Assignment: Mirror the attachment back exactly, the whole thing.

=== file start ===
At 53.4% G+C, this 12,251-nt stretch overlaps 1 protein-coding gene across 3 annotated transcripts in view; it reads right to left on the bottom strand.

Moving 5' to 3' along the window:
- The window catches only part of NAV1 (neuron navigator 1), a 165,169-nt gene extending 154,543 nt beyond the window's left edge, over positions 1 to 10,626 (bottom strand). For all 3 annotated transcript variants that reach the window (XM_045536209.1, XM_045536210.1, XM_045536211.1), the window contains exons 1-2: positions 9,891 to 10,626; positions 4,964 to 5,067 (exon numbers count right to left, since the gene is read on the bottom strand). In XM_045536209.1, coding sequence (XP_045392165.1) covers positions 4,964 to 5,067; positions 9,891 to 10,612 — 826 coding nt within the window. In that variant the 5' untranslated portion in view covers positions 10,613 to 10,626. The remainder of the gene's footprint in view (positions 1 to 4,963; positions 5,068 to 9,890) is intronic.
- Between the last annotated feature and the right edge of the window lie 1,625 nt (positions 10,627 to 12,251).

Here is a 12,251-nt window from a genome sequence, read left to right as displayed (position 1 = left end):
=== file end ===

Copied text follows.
At 53.4% G+C, this 12,251-nt stretch overlaps 1 protein-coding gene across 3 annotated transcripts in view; it reads right to left on the bottom strand.

Moving 5' to 3' along the window:
- The window catches only part of NAV1 (neuron navigator 1), a 165,169-nt gene extending 154,543 nt beyond the window's left edge, over positions 1 to 10,626 (bottom strand). For all 3 annotated transcript variants that reach the window (XM_045536209.1, XM_045536210.1, XM_045536211.1), the window contains exons 1-2: positions 9,891 to 10,626; positions 4,964 to 5,067 (exon numbers count right to left, since the gene is read on the bottom strand). In XM_045536209.1, coding sequence (XP_045392165.1) covers positions 4,964 to 5,067; positions 9,891 to 10,612 — 826 coding nt within the window. In that variant the 5' untranslated portion in view covers positions 10,613 to 10,626. The remainder of the gene's footprint in view (positions 1 to 4,963; positions 5,068 to 9,890) is intronic.
- Between the last annotated feature and the right edge of the window lie 1,625 nt (positions 10,627 to 12,251).

Here is a 12,251-nt window from a genome sequence, read left to right as displayed (position 1 = left end):